“WHERE STUDENTS COME FIRST”

6. As you may be aware, the state and local picture is somewhat bleak for the near future. We are making cuts already at the SELPA level and within our own districts to maintain a level of program and services. Our local contribution is rising at the same time we have the same or more students in need of assessment and/or services. We would be inclined to entertain rate increases when our financial outlook is clearly improved. We also hope that you will take some of our program suggestions to heart. As your non-public school program continues to improve, we would be able to take into account any corresponding increase in our collective confidence in Sierra School of Butte County. Sincerely,

Aaron Benton SELPA Director

SELPA COORDINATING COUNCIL MEETING Agenda Item Summary

Mary Sakuma Superintendent

[email protected]

Aaron P. Benton SELPA Director [email protected]

Butte County SELPA 1870 Bird Street Oroville, CA 95965 (530) 532-5621 Fax (530) 532-5920 http://selpa.bcoe.org

PREPARED BY:

Aaron Benton

MEETING DATE:

April 23, 2019

AGENDA ITEM:

7

TOPIC/ ISSUE: the VCCALPS

English Language Proficiency Assessment and

BACKGROUND: For students with moderate to severe disabilities, alternate assessments should be administered as indicated in students’ individualized education plans (IEPs). For alternate assessment for language proficiency usually derived from the English Language Proficiency Assessment of California (ELPAC), which replaced the California English Language Development Test (CELDT), it is hereby recommended we adopt the preferred alternate assessment, the Ventura County Comprehensive Alternate Language Proficiency Survey, or VCCALPS. There is currently no reference to alternate assessment for language status in our procedural manual which is soon to be updated. However, it is important to share this information and procedures now with staff who have need of it for the students they serve. FINANCIAL IMPACT: None SELPA RECOMMENDATION: Adopt the VCCALPS as our alternate assessment for English language proficiency.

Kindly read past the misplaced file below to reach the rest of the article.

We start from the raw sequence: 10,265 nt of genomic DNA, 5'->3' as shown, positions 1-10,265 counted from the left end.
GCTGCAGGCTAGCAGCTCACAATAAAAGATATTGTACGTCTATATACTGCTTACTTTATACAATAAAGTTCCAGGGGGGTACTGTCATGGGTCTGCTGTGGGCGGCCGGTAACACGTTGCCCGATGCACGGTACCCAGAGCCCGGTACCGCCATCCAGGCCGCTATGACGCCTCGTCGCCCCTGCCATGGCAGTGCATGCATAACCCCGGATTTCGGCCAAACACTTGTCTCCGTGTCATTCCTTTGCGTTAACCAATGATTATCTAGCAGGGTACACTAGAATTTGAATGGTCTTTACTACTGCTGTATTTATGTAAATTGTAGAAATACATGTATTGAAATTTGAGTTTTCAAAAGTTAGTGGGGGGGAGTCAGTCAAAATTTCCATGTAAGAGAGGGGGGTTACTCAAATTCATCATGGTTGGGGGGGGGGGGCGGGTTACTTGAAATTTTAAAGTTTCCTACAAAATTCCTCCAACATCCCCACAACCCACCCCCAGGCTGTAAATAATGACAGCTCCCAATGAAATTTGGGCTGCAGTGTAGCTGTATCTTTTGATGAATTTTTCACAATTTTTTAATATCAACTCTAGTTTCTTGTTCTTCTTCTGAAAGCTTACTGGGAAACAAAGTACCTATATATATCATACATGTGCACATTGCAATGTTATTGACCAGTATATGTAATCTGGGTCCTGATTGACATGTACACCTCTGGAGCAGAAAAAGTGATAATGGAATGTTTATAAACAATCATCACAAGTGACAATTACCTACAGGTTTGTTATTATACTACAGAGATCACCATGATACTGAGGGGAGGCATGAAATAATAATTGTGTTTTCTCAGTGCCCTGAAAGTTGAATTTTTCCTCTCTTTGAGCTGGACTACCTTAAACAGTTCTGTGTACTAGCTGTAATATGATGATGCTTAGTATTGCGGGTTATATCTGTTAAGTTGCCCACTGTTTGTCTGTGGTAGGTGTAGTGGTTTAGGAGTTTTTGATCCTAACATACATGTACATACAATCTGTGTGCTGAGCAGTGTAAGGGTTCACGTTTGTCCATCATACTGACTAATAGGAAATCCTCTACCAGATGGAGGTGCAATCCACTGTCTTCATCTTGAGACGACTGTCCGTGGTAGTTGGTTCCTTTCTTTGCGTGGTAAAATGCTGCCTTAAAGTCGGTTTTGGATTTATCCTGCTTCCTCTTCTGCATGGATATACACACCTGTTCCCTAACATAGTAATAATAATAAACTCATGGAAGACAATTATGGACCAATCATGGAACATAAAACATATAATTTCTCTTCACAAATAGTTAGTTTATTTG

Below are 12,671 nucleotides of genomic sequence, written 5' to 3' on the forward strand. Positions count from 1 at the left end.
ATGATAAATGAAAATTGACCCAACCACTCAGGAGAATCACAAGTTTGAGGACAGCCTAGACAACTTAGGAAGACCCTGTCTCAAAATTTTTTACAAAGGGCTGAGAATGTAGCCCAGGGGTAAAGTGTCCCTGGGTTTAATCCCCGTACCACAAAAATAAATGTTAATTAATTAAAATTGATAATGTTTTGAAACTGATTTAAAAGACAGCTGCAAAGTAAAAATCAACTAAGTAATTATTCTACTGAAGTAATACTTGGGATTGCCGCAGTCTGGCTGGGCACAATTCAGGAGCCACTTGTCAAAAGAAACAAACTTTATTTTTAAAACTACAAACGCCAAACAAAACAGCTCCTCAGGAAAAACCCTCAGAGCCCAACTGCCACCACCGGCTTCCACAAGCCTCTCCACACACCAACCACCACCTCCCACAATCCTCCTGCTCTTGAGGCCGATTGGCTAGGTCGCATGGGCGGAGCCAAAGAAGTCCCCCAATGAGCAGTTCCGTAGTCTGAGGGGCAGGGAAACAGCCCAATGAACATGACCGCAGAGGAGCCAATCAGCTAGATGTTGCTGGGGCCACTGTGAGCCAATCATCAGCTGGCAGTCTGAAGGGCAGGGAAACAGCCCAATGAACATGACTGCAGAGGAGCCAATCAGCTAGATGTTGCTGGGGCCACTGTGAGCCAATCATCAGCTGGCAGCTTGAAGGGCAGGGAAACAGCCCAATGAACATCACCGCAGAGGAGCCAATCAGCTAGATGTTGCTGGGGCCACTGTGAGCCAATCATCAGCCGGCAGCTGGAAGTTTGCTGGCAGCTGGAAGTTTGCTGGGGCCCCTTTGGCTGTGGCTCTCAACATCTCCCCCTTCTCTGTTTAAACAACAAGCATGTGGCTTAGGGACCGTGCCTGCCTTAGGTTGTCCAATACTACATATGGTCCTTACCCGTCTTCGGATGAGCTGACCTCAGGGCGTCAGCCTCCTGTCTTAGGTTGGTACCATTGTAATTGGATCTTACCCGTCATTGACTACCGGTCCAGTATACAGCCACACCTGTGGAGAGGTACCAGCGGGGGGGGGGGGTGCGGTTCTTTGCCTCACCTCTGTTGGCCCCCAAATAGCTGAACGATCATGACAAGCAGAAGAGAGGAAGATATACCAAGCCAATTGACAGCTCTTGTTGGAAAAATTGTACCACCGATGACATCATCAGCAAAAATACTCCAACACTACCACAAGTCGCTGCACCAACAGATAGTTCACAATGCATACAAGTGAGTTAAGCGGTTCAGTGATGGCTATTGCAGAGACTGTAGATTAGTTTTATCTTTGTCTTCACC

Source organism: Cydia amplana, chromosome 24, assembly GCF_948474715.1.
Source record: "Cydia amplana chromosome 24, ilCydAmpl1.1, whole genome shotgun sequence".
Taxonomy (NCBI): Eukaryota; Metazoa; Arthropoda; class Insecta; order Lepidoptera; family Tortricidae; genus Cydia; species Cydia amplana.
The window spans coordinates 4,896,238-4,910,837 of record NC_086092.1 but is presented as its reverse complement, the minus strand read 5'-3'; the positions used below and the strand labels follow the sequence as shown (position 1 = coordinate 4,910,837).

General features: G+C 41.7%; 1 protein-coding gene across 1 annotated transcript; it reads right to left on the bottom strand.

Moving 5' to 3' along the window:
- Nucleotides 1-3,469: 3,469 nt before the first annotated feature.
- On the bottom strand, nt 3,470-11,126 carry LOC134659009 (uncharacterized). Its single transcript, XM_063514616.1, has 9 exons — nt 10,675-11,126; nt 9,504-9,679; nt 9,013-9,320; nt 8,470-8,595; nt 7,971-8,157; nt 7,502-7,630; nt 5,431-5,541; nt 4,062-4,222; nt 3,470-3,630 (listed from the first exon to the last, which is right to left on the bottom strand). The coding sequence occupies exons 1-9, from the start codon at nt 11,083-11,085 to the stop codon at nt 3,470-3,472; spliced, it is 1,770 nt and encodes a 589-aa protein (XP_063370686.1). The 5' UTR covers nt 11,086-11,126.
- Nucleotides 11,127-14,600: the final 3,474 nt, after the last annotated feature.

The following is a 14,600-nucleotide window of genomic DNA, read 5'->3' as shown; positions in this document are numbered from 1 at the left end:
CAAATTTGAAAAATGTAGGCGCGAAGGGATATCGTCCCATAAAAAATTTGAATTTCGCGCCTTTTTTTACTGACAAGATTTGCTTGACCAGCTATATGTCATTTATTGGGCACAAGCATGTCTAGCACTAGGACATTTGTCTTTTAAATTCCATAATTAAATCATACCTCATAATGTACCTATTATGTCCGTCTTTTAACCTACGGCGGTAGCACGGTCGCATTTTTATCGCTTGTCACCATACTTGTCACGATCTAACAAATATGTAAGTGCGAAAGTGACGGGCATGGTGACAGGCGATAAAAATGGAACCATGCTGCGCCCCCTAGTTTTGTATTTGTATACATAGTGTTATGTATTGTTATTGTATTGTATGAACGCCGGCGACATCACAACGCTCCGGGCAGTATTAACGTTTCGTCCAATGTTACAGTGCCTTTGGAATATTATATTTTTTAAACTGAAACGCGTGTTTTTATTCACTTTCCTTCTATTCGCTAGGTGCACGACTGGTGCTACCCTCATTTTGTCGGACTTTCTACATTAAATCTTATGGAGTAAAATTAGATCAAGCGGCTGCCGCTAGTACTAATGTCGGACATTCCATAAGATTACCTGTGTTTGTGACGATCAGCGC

Board of Education Amy Christianson Alastair Roughton Karin Matray Brenda J. McLaughlin Alan White Roger Steel Mike Walsh

An Equal Opportunity Employer

“WHERE STUDENTS COME FIRST”

Administering the VCCALPS: Trainer of Trainers State SELPA

April 4, 2019 Joanna V. Della Gatta, Ventura County SELPA Cathi Nye, VCOE

Assessment of English Language Proficiency